Press and broadcasters seen as subservient, misleading many about their safety.
By Natia Kuprashvili in Tskhinvali (CRS No. 513, 02-Oct-09) - IWPR
Archil Razmadze, a 33-year-old refugee, abandoned everything he owned when he fled his home near Tskhinvali last year.
He blames the national media for his loss, saying their reassurances of the success of the Georgian operation against the rebel South Ossetian government left him unprepared for the disaster that swept over him.
“When all the Georgian television companies were stating that Georgian forces controlled Tskhinvali, the Ossetian fighters were already holding my village, Disevi,” he said, speaking in the refugee centre in the town of Gori where he now lives.
“No one warned us about the threat, and as a result we lost everything. This lie led to the murder of many civilians.”
Many refugees have the same complaints about the media, and their claims have been checked by a group of experts supported by the Open Society – Georgia fund. The experts assessed the work of all broadcasters of the period, and concluded that reports were “one-sided, and information was often not verified”.
Experts said the Georgian authorities’ propaganda, transmitted by a docile media, put the lives of the residents of the conflict zones under threat, and this was true of both South Ossetia and Abkhazia, a second breakaway region. Ethnic Georgians make up the majority in the Gali region of Abkhazia.
“The Georgian media, especially the central television stations, often transmit sensational material from the conflict zones. We investigated several facts and discovered that the information was unchecked, or distorted,” said Ucha Nanuashvili, director of the Human Rights Centre.
“For example, a series of criminal incidents in the Gali Region were presented as a planned campaign by the Abkhazian side against the Georgian population; or they announced that a curfew had been imposed in the Gali region when this was not true. There are dozens of such facts, and the reports threaten the Georgian population of the conflict zones, since they heighten ethnic tensions.”
According to political analyst Ramaz Sakvarelidze, the most recent example of the authorities using the media to broadcast propaganda was in their reports on the European Union investigation into the Russian-Georgian war of 2008. The report, published on September 30, concluded that Georgia’s attack on Tskhinvali was unjustifiable under international law.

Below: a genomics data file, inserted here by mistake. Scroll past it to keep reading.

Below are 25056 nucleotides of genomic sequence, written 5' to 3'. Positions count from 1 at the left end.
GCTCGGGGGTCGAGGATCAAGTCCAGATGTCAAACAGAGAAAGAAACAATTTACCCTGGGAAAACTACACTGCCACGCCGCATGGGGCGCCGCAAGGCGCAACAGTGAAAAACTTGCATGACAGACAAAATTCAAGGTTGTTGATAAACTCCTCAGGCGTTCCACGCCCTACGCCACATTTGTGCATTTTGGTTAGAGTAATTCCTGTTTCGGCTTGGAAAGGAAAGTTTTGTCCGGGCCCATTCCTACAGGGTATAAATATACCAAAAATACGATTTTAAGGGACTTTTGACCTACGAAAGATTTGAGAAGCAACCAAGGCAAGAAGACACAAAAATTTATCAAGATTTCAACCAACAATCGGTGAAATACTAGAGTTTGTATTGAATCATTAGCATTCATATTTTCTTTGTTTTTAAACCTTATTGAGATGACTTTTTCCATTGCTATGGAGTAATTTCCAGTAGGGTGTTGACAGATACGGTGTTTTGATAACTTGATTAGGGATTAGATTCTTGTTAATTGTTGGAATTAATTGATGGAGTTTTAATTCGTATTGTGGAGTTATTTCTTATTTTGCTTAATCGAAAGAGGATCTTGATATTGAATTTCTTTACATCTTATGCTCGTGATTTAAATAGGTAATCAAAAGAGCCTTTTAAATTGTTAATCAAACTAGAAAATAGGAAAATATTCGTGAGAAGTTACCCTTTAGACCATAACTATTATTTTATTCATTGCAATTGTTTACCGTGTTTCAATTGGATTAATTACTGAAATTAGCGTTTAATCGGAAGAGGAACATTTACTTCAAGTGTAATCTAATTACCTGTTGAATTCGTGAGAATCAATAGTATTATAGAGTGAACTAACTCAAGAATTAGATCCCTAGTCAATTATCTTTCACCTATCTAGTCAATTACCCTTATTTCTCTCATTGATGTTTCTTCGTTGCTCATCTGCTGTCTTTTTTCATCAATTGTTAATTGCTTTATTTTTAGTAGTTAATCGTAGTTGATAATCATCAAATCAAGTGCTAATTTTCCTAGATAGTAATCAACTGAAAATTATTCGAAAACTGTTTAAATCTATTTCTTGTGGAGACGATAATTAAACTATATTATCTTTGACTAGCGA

“But in the media controlled by the authorities, the points in the report that criticised the Georgian authorities were removed,” he said. “Another example is the fact that Russian news channels are blocked here.”
International monitoring organisations agree that the Georgian media’s level of freedom has worsened. They say that, despite an adequate legal system, the Georgian media are under pressure from the government, which wants to use them for its own purposes.
This year’s report on Georgia by pro-democracy group Freedom House said, “The Georgian Constitution guarantees freedom of speech and freedom of the media and prohibits censorship. In practice, however, individual journalists and media outlets are sometimes subject to pressure, and constitutional and legal provisions of free access to information are frequently violated. Outlets whose owners support the country’s political leadership dominate the media landscape.”
Georgian television is dominated by three broadcasters, the state television channel, and two private companies: Rustavi-2 and Imedi. Despite the owners and structures of the companies being different, their news programmes are almost exactly the same.
Imedi formerly belonged to businessman Badri Patarkacishvili, and supported the opposition, but it was raided by police and taken off air during a wave of protests in 2007. Now it is controlled by Giorgi Arveladze, the former head of the presidential administration and one of the leaders of the ruling political party National Movement.
The government strongly denies putting any pressure on the media.
President Mikhail Saakashvili’s most recent expression of this was in a speech at the United Nations on September 25, when he cited as evidence the fact that the government had given the opposition Maestro channel permission to broadcast by satellite.
“In Georgia the quality of democracy is improving, and the media are becoming ever more free,” he said.
The owners and employees of the television channels also deny coming under any sort of pressure from the government.
“I have worked here for over six months and never have I come under pressure from the authorities,” said Maka Gafrindashvili, a producer at public television’s news service.
“We have special rules governing the principles of reporting the news, in the first place about the conflict zones. For any breach of these rules, you can lose your job,” said the editor of the news programme at another television station, who asked not to be named.
But their checks and balances do not reassure the Georgian public, which looks at their reports with heavy scepticism.
“If you listen to what’s said on the radio or television, in Abkhazia and the Tskhinvali region, not a day goes by without new incidents or provocations. Maybe it is so, you cannot check it anywhere. Everyone says the same thing,” said Gia Baramia, a 32-year-old Tbilisi resident.
Natia Kuprashvili is a freelance journalist in Tbilisi.